a restful sleep.
MR. HILL had been ailing at intervals since last spring and for the past
several weeks had been confined to his room. " Squire " Hill,
as he was generally called, was 84 years old and had been in robust health
most all his life. He loved the outdoor work and was conceded to be the
best gardener in the town.
He attended church and Sunday School regularly and was ever ready to
aid in religious work.
Mr. Hill leaves a wife and nine children, six boys and three girls. The
children are all living but are scattered in different places. WALTER
E. HILL the youngest son has always lived at home, with his father.
At MR. HILL'S own request he was buried in Wolf's Creek Baptist Church
cemetery near Landrum, of which church he was a member. The service was
very impressive and was attended by about 85 people.
Mr. Hill's presence will be greatly missed by the community.
At the Tryon Baptist Church Wednesday, Dec. 14th, MISS NANNIE LEE PAGE,
daughter of MR. and MRS. MINOR WINN PAGE, was married to GEORGE ALFRED
GASH. The ceremony was performed by the Rev. W.W. JONES.
The church which had been beautifully decorated by MISS CUSHING, PROF.
GREEN and other's, was filled with friends of bride and groom.
While the strain of mendelson's wedding march filled the church the bridal
party entered, lead by the ushers, A.L. HILL and B.L. BALLENGER. The
groomsmen , W.A. STEARNS and the bridesmaid, MISS SWAIN of Spartanburg,
followed , then came the groom.
The bride resting on the arm of her father brought up the rear of the
procession. The bride's dress was of white crepe dechine, with shirred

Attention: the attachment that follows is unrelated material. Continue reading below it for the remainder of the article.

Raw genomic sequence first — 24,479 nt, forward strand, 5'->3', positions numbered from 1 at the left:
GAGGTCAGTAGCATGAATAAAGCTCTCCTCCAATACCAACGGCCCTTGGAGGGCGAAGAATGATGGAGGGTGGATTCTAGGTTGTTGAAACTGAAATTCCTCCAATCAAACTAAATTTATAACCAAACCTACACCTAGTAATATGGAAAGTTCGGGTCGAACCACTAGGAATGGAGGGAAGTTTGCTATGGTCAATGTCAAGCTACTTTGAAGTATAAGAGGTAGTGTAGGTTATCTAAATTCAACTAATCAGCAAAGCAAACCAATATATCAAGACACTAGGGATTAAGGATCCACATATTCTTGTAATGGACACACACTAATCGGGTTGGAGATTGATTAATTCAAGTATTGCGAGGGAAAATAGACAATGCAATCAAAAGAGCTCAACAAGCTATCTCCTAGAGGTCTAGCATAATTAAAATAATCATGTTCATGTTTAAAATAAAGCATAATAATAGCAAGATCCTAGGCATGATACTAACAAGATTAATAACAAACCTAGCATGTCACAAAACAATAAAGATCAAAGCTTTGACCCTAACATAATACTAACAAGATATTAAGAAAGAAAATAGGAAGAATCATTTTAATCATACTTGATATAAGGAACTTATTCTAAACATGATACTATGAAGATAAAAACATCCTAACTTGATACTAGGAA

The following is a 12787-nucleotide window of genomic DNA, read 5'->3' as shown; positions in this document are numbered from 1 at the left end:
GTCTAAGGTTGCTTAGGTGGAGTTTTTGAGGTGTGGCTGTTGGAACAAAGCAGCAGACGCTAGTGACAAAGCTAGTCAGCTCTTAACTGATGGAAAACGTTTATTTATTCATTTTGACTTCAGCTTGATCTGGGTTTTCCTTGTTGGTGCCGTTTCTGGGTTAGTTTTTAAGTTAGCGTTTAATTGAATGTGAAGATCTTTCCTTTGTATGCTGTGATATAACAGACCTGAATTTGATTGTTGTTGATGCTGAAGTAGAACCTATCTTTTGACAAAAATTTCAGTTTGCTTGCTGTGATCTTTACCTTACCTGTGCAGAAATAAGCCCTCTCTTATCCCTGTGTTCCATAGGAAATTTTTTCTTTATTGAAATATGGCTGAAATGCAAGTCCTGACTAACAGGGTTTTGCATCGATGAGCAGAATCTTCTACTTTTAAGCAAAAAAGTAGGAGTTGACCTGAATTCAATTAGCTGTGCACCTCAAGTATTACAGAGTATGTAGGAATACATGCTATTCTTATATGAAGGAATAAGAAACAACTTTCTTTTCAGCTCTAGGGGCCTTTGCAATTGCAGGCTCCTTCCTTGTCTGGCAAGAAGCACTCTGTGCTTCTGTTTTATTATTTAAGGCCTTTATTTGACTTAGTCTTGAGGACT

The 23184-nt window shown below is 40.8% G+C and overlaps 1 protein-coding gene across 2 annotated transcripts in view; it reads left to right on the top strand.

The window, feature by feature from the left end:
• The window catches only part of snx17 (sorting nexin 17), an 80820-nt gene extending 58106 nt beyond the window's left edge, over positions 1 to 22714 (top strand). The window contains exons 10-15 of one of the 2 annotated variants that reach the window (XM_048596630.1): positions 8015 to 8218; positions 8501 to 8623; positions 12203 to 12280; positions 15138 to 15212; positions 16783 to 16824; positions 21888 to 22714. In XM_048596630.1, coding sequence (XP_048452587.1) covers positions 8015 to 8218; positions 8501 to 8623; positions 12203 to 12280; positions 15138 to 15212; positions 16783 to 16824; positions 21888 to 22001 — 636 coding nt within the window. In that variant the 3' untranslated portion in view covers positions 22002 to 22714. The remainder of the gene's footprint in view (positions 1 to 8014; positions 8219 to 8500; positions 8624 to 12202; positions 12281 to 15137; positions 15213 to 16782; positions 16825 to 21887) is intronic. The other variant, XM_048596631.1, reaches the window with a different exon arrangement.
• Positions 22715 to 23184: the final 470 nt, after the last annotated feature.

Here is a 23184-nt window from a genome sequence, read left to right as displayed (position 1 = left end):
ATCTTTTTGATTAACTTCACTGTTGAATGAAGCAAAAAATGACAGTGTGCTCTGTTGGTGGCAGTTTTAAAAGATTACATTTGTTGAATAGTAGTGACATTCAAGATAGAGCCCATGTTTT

chiffon yolk and was trimmed with lace medallions. She carried a bouquet
of white roses.
While Messrs. WAIT ROLLINS and WAITSELL GARRETT were hauling coal for
the Balfour Quarry Co., last Monday, one of their fine oxen was taken
suddenly sick. MR. GARRETT was despatched to Rockliff with care under
sealed orders but alas ! e're he returned the poor beast was dead. It
was at first suggested that the Coroner be summoned, but about this time
MR. JIM HICKS appeared on the scene and offered to act as Coroner for
the time being. A " post office" examination was held over
poor old Buck's remains and it was decided he died for the want of breath
as there was no apparent sign that he had any breath left. The pallbearers
were Messrs. ROLLINS and GARRETT, who took poor old Buck down to the
creek and left him in peace. Poor Buck is gone.
MR. J.E. PEARSON is building a cottage for J.W. HEATHERLY the day operator
at the depot.
MR. L.L. McDOWELL has quit the saw mill business and gone back to Spartanburg.
MR. G.W. PEARSON is running a saw mill down near Lynn.
MR. PAGE ROLLINS is putting wood on the road for shipment.
MR. S.O. JOHNSON is night operator at the depot.
MR. EARL CANTRELL of Landrum was here Saturday.